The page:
In 2010/11 Tottenham’s run to the Champions League quarter-finals before being eliminated by Real Madrid generated €31 million of prize money (£37.1 million including gate receipts). It must have therefore been really galling when they finished fourth in the Premier League in 2012, which would normally have guaranteed a place in the Champions League qualifying round, only to be deprived following Chelsea’s unlikely victory against Bayern Munich.

The importance of qualifying for the Champions League has been further emphasised with the new deal from the 2015/16 season that will increase the prize money by around 50% with further significant growth in the TV (market) pool. Europe League payments will also rise, but it will still be very much the poor relation.

Tottenham’s match day revenue rose £3.7 million (9%) from £40.2 million to £43.9 million, but they were still overtaken by Manchester City £47 million. This is not going to change any time soon, following the decision to freeze ticket prices for 2014/15 season. Importantly, Tottenham generate less than half of the revenue of their rivals Manchester United and Arsenal, who both earn more than £100 million a season in their far larger stadiums.

In fact, Tottenham have only the 11th highest attendance in the Premier League with around 36,000, behind Sunderland, Everton and Aston Villa, but this is effectively full capacity with the club selling out all Premier League home games. This underlines the need for a new, larger stadium, which would satisfy a waiting list that has risen to over 45,000.

Levy is fully aware of this issue: “We cannot stress strongly enough how critical the new stadium is over the long term. We have the smallest capacity stadium of any club in the top 20 clubs in Europe, let alone the current top-four Premier League clubs, and given we now operate within UEFA Financial Fair Play rules, an increased capacity stadium and associated revenues is fundamental to supporting the future ambitions and consistent achievement at the top of the game.”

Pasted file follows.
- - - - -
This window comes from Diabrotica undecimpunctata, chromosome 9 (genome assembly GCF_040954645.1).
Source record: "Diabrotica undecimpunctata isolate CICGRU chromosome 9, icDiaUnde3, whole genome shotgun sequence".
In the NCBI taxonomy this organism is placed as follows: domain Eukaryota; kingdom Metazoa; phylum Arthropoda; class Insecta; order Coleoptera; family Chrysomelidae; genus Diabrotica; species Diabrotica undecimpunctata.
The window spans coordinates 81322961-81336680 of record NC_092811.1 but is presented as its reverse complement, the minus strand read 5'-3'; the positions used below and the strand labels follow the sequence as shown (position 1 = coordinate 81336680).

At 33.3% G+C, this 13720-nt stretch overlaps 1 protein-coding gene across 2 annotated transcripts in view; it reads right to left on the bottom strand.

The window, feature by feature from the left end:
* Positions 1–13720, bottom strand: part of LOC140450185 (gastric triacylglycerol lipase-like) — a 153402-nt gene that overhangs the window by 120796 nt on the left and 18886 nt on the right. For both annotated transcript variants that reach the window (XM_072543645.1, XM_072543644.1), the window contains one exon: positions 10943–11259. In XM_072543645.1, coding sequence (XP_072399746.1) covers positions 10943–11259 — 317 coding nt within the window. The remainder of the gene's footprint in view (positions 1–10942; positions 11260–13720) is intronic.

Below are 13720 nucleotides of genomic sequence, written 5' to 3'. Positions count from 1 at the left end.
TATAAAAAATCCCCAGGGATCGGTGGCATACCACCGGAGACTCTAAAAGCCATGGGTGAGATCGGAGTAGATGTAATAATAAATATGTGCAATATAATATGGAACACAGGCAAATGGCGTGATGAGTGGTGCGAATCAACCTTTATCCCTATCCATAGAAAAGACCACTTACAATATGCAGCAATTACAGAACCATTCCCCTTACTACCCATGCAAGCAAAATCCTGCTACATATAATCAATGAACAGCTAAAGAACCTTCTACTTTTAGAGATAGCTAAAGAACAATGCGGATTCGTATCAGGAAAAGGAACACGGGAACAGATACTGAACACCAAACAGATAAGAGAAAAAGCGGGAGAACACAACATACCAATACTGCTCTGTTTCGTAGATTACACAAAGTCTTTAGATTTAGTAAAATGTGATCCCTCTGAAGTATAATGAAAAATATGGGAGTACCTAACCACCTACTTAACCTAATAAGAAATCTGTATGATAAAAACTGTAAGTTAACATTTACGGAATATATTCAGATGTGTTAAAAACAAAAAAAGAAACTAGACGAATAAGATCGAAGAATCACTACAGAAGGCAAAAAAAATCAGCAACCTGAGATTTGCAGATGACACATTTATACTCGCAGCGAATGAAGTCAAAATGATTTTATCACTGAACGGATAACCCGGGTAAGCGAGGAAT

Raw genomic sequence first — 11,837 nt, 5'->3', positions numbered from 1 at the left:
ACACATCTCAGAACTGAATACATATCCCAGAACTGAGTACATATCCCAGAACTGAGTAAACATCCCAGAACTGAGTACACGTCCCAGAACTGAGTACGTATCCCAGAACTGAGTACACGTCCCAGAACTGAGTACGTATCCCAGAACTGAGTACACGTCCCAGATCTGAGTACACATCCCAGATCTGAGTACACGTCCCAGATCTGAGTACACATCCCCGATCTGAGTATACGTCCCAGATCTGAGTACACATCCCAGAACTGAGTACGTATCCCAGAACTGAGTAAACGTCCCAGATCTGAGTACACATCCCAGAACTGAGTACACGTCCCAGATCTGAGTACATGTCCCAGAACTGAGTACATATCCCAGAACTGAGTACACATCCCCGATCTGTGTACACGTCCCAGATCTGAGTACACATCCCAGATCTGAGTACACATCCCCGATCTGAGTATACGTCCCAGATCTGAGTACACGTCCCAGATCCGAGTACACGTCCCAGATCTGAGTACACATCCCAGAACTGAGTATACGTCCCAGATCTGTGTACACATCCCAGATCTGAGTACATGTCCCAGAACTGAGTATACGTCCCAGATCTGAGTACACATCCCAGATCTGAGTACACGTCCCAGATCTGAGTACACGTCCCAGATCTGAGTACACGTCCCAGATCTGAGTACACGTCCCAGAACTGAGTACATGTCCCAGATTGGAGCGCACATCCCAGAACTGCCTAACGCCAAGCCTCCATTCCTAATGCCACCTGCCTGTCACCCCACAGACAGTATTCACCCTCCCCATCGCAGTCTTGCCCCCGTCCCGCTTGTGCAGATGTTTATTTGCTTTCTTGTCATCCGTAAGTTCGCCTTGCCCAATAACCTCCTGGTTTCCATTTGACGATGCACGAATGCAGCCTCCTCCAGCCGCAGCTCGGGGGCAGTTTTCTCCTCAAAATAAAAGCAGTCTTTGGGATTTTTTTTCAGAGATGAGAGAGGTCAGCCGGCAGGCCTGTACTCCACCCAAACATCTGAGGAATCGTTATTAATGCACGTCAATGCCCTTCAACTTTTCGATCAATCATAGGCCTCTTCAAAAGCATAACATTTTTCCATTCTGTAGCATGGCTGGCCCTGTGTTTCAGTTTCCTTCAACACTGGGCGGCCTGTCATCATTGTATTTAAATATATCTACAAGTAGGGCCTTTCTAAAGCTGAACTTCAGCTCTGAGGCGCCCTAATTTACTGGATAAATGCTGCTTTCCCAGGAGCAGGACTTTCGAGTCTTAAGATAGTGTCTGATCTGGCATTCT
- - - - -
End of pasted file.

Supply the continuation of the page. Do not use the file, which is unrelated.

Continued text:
After numerous delays and rejected options, including a possible move to the Olympic Stadium in Stratford, now that the courts have rejected the legal challenge from Archway Sheet Metal Works, the club can finally press ahead with its plans for a new 56,000 capacity stadium next to White Hart Lane. This will be a massive project, costing hundreds of millions (estimates range from £250 to £400 million) that requires Tottenham to ground share in the 2017/18 season (Wembley and Stadium MK being the most likely candidates), with the objective of moving in August 2018.

The cumulative spend on the Northumberland Development Project is up to £41 million in the 2014 accounts. If the project were not to go ahead for any reason, then many of these professional fees would have to be written-off. Assuming that the stadium is completed, then Tottenham’s depreciation will increase, as the asset will be capitalised once it results in a probable economic benefit.